The 42 nd Toronto film festival was notable for its strong reveal of female flair not least an endearing coming-of-age comedy directed by Greta Gerwig
It may not have the glamour and gumption of moment of Cannes, the romance of Venice or the boutique cliquishness of Telluride, but for sheer magnitude and scope, the Toronto international cinema gala( or Tiff, to give it its perkily approachable abbreviation) is hard to beat. Even having cut its programme by 20% this year( about 60 films fewer than previous instalments ), Toronto is a monster of an event.
This means various things. The first, and least welcome, of these is queues. Miles of them, snaking around the streets of the town for stymies and be administered by organizations that border on the Kafkaesque. Punters join them automatically, sometimes without knowing what they are waiting for. But the queues are there for a ground, which fetches us to the second point: the sheer number of sound designations. The timing of Toronto and its length means that it is an ideal platform on which to test whether a renown entitle has the legs to make it a competitor in the gifts race.
Early marks suggest that it’s going to be another hard-fought combat in best available actress category, with a affluence of meaty, female-driven fibs. And the crowd-pleasing Battle of the Sexes , the latest from the Little Miss Sunshine directing duo of Valerie Faris and Jonathan Dayton, is top of the list. Starring Emma Stone as tennis actor Billie Jean King, the movie tells the story of the much-publicised 1973 tennis accord between King and ex-champion, and self-proclaimed male-chauvinist boar, Bobby Riggs( Steve Carell, all tragicomic bluster and condescension ). But more than that it’s a love story, in which King, hopelessly smitten with hairdresser Marilyn( Andrea Riseborough ), was necessary to terms with her own virility. Stone is terrific, holding King a steely sweetness and a disarming vulnerability. And although some of the overt antediluvian sexism from the commentators outlined audible gasps from the gathering, the themes- equal remuneration and equal opportunities for women, LGBT acceptance in boast- continue depressingly timely.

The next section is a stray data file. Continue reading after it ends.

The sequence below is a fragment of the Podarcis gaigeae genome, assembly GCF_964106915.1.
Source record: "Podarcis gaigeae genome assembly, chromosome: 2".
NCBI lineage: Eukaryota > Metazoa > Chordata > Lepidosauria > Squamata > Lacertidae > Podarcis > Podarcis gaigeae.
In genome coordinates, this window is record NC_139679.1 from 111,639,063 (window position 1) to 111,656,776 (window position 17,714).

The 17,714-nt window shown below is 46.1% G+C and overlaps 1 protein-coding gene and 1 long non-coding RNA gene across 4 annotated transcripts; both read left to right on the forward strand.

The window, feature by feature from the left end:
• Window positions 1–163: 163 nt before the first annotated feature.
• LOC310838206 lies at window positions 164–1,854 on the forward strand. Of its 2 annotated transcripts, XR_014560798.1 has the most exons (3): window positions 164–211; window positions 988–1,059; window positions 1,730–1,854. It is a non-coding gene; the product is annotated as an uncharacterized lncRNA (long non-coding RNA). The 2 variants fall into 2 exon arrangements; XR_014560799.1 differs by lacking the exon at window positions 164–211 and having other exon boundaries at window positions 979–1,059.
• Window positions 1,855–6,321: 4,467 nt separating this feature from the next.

Another powerhouse female precede comes from Jessica Chastain, playing the eponymous center persona in Aaron Sorkin’s directorial entry, Molly’s Game . This is pretty much the archetypal Sorkin project- a slick firework parade of showy talk and jostling ideas and a main reputation with a humour that Chastain swings like a switchblade knife. Based on a real-life reference, Molly is a former Olympic-standard skier diverted hostess of unlicensed, high-stakes poker games, who finds herself at the centre of an FBI investigation. While Sorkin panders in a few too many self-congratulatory segues and flourishes, as long as Chastain is on screen- and she’s rarely off- the film has a crackling force and propulsive drive.